According to some sources, Salvemini earned a doctorate in jurisprudence in Pisa in 1729 - according to other sources, he studied mathematics there, which also seems more compatible with his later career, although he may have actually done both.1
In 1751 he became a lecturer in Mathematics and Astronomy at Utrecht (1751-). Doctorate from Utrecht (1754), Professor at Utrecht (1755-1764), Rector of the University of Utrecht (1758-1764). Royal Astronomer at the Berlin Observatory (1765-?). Fellow of the Royal Society of London (1753).
Boswell supped with Castillon on October 1, 1763. He mentions him a few times in his letters and themes throughout his Holland stay but doesn't mention any other meetings with him (which doesn't suggest anything at all, as the journal of his stay in Holland sadly went missing already in Boswell's own time).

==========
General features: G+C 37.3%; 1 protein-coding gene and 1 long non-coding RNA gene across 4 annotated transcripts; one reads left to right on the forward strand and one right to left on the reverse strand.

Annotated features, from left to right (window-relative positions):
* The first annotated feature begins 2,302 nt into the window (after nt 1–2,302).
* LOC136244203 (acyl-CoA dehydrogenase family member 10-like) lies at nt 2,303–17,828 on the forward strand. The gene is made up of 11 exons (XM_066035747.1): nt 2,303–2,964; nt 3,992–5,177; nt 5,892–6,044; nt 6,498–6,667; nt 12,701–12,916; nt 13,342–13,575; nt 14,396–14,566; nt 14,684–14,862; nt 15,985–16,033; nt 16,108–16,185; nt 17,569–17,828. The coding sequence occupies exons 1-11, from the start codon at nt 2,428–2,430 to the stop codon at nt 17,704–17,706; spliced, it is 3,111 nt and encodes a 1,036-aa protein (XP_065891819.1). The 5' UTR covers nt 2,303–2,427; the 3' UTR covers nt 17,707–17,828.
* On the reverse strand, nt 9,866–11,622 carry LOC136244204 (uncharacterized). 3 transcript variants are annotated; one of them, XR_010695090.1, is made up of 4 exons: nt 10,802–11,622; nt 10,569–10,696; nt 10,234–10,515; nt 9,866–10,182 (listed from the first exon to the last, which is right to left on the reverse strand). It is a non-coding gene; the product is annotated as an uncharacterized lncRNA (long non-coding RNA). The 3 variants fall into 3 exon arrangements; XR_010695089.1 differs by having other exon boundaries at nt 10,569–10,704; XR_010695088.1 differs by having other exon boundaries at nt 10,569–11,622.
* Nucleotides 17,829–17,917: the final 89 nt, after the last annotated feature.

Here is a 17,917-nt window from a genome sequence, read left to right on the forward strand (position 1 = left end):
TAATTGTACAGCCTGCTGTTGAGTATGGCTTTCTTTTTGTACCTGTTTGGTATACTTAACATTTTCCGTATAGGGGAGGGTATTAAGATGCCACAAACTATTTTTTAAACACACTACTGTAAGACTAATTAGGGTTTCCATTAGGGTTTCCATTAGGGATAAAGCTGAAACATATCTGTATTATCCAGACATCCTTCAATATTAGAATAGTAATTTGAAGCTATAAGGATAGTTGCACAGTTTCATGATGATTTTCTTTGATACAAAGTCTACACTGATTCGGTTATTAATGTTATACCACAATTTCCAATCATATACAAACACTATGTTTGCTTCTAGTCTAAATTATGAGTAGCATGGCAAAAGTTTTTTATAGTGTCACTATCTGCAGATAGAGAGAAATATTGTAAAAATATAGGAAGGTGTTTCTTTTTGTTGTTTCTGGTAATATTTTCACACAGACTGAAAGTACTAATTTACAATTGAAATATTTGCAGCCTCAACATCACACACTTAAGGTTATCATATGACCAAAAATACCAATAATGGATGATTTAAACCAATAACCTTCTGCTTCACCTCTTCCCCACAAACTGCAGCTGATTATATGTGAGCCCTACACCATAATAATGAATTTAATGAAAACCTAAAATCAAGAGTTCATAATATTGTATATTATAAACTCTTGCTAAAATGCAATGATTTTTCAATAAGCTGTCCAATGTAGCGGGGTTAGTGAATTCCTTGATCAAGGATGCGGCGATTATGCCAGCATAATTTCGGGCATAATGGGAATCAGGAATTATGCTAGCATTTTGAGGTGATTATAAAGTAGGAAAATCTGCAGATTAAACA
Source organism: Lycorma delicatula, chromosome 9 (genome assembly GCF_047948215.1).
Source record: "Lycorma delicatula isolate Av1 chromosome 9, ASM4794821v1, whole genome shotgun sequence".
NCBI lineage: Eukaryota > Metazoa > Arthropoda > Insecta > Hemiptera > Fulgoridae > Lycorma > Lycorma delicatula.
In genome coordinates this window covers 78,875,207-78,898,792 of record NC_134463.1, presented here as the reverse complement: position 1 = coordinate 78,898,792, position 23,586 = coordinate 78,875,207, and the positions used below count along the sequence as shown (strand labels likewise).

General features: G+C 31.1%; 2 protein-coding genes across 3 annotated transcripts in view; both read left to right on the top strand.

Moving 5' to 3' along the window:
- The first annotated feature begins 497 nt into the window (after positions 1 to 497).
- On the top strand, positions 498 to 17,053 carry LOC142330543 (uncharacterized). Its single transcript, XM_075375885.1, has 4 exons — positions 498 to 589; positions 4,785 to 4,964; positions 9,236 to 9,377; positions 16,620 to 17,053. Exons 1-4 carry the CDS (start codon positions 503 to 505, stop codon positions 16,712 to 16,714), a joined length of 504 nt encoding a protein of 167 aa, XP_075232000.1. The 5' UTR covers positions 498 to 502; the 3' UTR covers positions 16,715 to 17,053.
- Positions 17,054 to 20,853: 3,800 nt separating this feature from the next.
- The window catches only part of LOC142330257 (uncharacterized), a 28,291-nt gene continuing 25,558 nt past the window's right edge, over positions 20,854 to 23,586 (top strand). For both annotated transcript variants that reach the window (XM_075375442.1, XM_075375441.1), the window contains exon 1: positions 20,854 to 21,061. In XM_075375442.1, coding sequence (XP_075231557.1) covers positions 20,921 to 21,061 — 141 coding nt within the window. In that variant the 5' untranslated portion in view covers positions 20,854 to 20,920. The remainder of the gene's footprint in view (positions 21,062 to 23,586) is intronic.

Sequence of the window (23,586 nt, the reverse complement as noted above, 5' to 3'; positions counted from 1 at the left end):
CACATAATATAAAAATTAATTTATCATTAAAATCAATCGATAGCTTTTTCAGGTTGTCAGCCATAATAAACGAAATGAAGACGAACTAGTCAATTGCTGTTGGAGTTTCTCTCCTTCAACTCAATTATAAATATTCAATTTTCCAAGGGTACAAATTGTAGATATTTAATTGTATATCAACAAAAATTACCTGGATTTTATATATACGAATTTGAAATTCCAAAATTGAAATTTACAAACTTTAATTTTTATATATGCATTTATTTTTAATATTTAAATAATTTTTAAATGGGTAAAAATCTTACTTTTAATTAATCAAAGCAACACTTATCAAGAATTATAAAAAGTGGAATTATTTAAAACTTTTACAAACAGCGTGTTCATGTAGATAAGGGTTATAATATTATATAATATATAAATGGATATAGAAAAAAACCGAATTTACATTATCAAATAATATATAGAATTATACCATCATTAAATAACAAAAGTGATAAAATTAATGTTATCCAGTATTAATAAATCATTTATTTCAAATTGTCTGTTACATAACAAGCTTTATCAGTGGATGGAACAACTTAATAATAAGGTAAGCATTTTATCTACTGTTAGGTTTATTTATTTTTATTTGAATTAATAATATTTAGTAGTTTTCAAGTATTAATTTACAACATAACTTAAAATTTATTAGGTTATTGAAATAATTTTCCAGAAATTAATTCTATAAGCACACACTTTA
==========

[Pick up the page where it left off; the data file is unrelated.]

On July 9, 1764, Boswell visited the Professor in Berlin, and they appear to have met and talked occasionally in the following months.
On September 26, 1764, Boswell, then "a happy fellow" visiting the Court of Dessau, wrote in his journal:
"Where are all my gloomy speculations at Utrecht, when I imagined that I knew all the circumstances that could arrive in human life, and that the result was only insipidity? Castillon gave me no bad answer to this. "You know," said he, "all the circumstances of human life, as you know the ingredients of which a dish may be made; but in neither of the cases can you know what will be the effect of a selection and mixture, till you try." (Source: Boswell on the Grand Tour , vol 1, p. 106)
Salvemini's Discours sur l'origine de l'Inégalité parmi les Hommes can sometimes be found via the AbeBooks used books search engine. Search for Salvemini da Castiglione, or the actual title.